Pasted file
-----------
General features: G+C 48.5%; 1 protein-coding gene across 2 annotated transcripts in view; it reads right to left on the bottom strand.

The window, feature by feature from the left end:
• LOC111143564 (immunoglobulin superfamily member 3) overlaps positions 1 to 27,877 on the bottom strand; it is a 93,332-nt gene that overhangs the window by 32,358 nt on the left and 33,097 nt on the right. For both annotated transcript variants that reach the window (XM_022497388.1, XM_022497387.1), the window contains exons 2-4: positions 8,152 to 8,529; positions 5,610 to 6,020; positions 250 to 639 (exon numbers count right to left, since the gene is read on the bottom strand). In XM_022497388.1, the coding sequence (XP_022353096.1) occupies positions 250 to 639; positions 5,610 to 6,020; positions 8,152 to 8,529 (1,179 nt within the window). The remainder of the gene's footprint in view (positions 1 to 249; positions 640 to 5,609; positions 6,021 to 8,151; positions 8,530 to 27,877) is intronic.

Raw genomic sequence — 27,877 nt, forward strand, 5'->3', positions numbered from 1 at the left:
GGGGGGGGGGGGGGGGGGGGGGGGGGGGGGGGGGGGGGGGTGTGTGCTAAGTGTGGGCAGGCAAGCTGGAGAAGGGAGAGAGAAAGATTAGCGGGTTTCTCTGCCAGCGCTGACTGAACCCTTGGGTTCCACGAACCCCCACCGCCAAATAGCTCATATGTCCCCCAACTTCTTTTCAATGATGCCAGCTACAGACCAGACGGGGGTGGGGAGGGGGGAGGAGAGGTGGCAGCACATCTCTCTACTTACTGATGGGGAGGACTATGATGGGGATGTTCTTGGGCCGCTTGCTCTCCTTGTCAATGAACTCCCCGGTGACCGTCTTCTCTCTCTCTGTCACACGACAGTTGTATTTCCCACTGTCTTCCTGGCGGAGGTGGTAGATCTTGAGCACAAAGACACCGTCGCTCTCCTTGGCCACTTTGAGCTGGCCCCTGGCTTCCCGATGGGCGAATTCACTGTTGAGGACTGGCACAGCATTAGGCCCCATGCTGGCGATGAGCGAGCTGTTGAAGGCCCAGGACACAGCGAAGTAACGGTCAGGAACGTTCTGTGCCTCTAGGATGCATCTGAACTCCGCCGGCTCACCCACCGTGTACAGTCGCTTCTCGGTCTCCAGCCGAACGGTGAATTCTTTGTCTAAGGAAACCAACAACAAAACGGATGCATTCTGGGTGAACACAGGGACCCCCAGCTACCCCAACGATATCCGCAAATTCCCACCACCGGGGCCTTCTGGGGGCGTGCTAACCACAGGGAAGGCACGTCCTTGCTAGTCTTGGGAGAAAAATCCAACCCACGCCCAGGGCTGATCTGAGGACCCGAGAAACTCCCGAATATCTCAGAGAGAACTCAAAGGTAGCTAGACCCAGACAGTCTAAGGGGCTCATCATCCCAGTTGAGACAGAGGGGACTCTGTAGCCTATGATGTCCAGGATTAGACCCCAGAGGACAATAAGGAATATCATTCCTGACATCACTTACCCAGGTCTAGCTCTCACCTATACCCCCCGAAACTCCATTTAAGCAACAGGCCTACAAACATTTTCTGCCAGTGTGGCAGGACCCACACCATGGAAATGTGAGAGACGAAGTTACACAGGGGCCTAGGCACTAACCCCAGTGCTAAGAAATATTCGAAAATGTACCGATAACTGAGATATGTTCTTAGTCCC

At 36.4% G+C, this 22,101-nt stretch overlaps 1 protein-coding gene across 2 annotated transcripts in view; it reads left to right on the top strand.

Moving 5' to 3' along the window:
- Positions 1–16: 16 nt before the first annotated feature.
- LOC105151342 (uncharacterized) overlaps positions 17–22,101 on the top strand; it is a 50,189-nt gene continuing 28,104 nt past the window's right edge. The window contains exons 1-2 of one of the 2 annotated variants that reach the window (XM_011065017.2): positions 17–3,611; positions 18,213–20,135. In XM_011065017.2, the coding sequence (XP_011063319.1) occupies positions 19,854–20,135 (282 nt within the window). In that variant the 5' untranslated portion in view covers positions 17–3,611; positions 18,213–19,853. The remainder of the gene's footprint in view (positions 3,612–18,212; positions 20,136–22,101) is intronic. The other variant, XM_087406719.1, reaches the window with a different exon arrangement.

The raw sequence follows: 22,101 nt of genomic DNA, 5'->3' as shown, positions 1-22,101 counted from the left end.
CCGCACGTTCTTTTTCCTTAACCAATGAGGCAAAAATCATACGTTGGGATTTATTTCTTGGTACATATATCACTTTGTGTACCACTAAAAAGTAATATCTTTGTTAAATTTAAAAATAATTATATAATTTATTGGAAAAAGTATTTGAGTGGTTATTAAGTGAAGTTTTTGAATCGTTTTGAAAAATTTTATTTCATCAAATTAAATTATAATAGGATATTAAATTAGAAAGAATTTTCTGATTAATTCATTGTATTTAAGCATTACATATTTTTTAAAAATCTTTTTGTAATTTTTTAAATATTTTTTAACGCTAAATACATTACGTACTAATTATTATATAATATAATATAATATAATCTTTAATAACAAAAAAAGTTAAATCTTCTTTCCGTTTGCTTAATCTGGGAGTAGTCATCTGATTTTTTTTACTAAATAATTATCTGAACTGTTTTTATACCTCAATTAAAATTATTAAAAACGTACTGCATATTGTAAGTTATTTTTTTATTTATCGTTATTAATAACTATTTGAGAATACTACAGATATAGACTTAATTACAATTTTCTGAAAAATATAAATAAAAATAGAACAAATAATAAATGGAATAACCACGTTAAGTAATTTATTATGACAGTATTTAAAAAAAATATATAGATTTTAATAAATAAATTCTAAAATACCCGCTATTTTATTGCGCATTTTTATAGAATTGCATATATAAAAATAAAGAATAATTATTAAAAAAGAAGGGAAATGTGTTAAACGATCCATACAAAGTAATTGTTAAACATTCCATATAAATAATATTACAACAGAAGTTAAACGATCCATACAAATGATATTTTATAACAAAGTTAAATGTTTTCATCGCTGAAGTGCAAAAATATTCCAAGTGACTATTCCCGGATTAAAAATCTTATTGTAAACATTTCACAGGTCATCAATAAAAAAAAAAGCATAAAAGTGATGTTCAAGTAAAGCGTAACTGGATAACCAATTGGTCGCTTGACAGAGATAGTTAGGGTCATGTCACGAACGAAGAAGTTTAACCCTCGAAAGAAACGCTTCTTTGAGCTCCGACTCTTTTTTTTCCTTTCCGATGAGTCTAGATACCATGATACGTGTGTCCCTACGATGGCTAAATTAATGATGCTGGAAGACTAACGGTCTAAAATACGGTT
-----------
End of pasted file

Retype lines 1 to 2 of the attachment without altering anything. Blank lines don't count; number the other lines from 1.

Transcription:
General features: G+C 48.5%; 1 protein-coding gene across 2 annotated transcripts in view; it reads right to left on the bottom strand.

The window, feature by feature from the left end: